Social Innovation Initiatives in Agro-Food Systems of the Tropics and Moderate Regions
Eva Hilt, Brigitte Kaufmann
German Institute for Tropical and Subtropical Agriculture (DITSL), Germany
In agriculture, innovation used to be mainly understood as new products, methods of production or processes that are more efficient than previous, thus having a strong technical and economic orientation. However, technical innovation alone are increasingly found to be insufficient to address the complex sustainability challenges that also the current agro-food system faces. Rather, society itself, its norms, values, and paradigms, needs to change. Such changes can be induced by social innovation (SI) which are conceptualised as innovation that are generated through the collaboration of societal actors, serve social needs through a change in social relationships or structures. It is hypothesised that needs for SI differ in agro-food systems under tropical and moderate conditions and consequently, different new relationships are developed. This study systematically reviews of 38 peer-reviewed articles and two book chapters analysing socially innovative cases in the agro-food system. Much more studies are conducted in countries with a moderate climate (n=28) than in tropical. Results show, that in both regions, more than a third of cases address the social need of overcoming corporate control and regain food sovereignty. In tropical countries, another quarter of the initiatives aim to overcome institutional voids, whereas the second most addressed need by initiatives in moderate countries is to reconnect consumers to land, farming and food. Different are also the mechanisms by which the initiatives address the above need. In tropical countries, two thirds of the initiatives establish new relationships between producers, e.g., through self-help groups or farmer cooperatives. In non-tropical countries, six different types of relationship changes between value chain actors are identified, each occurring in quite equal shares. As the needs for SI are rather comparable in both world regions, but cases as well as variety of mechanisms (types of relationship changes) are smaller in tropical countries, it is concluded that currently the potential for SI is underexploited in tropical countries, which offers opportunity for exchange between academic and activist actors in both world regions for increasing knowledge and experience with this new type of innovation for the transformation of agro-food systems.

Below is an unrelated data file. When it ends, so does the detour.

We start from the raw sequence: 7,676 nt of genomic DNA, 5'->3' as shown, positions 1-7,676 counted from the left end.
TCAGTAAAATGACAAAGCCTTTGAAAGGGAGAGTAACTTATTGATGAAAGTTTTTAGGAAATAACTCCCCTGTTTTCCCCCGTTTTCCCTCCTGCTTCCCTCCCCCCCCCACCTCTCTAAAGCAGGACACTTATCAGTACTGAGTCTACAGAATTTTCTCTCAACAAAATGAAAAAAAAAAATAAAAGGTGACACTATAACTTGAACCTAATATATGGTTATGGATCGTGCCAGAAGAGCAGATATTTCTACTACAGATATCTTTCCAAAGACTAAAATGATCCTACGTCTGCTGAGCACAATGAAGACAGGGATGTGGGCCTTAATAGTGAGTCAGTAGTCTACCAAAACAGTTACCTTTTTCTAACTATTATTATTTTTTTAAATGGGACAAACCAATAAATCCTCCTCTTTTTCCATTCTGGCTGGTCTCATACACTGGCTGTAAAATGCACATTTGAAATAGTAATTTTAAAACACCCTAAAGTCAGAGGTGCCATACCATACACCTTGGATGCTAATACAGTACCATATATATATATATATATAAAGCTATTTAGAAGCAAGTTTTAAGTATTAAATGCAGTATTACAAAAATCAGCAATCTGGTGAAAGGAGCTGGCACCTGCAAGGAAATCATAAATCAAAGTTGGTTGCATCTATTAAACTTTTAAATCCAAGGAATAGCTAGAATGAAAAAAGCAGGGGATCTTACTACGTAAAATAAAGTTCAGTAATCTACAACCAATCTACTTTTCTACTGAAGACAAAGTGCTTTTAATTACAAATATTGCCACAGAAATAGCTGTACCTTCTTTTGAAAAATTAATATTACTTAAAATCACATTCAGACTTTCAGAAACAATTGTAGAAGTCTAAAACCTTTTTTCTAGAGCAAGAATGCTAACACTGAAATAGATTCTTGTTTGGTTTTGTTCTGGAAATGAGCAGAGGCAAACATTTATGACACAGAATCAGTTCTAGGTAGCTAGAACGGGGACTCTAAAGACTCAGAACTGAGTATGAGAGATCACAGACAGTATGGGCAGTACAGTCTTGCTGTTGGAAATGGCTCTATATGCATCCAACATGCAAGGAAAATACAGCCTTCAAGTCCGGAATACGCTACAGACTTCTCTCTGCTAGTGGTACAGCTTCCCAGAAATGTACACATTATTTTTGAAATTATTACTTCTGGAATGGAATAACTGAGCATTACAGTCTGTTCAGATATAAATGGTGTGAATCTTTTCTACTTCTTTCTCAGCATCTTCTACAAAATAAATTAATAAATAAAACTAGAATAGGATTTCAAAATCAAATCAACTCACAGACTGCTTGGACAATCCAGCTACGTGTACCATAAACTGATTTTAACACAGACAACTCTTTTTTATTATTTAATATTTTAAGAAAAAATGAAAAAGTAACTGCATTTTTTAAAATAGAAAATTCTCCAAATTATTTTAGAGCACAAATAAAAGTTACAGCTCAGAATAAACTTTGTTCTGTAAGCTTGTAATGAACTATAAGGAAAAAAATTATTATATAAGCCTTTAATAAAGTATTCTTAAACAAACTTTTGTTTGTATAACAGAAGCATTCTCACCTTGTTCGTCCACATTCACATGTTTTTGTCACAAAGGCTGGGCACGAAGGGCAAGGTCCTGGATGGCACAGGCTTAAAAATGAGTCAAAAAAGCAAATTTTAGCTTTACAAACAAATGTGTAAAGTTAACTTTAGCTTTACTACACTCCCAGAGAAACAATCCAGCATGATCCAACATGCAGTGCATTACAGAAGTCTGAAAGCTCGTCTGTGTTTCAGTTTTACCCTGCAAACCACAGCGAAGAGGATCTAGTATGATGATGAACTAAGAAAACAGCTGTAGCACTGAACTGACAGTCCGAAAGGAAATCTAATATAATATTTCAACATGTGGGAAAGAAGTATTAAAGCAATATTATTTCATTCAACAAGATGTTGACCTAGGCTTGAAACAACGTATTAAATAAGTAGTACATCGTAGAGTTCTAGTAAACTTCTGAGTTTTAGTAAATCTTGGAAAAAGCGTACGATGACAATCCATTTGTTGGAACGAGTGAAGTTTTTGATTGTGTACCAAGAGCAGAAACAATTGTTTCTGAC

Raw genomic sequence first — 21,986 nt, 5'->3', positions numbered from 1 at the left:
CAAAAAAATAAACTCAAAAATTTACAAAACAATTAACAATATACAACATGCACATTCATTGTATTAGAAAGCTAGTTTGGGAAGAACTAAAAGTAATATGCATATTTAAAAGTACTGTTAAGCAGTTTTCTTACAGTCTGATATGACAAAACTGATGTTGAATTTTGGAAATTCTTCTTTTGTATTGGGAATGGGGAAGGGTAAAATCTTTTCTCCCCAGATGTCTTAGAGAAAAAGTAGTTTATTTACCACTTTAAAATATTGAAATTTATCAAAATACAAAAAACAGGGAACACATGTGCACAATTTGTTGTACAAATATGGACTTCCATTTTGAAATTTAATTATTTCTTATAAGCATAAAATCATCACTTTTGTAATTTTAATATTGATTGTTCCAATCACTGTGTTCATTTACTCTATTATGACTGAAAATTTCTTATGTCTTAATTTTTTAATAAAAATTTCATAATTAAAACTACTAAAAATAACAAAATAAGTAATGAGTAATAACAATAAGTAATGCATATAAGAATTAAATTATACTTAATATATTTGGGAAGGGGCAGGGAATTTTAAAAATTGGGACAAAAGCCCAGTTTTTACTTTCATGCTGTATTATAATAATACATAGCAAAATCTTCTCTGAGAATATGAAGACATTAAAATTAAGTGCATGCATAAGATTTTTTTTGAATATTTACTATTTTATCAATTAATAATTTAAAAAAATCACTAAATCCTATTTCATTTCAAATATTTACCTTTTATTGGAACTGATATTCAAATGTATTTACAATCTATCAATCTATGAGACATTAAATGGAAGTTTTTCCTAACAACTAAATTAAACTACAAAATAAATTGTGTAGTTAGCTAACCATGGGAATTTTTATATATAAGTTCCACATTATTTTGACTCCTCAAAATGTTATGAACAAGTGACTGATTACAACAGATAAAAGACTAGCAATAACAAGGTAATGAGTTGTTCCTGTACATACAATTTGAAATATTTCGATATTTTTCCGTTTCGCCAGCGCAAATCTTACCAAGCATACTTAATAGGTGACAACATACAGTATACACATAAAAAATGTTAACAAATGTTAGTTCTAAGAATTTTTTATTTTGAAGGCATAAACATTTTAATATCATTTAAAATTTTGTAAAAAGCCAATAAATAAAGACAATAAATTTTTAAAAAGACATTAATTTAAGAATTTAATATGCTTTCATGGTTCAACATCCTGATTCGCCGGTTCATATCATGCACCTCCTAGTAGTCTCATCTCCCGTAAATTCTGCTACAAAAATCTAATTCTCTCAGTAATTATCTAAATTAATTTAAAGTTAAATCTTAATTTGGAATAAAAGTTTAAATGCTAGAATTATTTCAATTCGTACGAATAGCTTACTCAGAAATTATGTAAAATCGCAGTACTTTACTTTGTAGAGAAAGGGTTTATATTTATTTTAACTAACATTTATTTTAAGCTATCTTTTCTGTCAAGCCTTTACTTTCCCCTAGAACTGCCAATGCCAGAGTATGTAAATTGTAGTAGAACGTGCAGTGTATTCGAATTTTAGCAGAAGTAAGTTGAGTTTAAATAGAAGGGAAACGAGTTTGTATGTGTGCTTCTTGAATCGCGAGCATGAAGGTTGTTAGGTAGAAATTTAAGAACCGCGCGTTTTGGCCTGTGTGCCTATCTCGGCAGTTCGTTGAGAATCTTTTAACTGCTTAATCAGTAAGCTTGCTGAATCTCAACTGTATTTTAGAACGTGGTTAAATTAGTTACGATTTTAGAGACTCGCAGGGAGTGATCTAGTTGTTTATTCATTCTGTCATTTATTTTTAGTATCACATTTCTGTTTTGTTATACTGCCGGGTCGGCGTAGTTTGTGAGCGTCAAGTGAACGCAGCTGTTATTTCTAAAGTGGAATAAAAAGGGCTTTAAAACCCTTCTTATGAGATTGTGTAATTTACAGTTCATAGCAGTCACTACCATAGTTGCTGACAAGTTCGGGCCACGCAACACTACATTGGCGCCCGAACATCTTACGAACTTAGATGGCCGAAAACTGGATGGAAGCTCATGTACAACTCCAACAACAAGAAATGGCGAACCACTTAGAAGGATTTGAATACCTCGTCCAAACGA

Keywords: Agro-food system transformation, food sovereignity, social innovation, social learning
Contact Address: Eva Hilt, German Institute for Tropical and Subtropical Agriculture (DITSL), Witzenhausen, Germany, e-mail: e.hiltditsl.org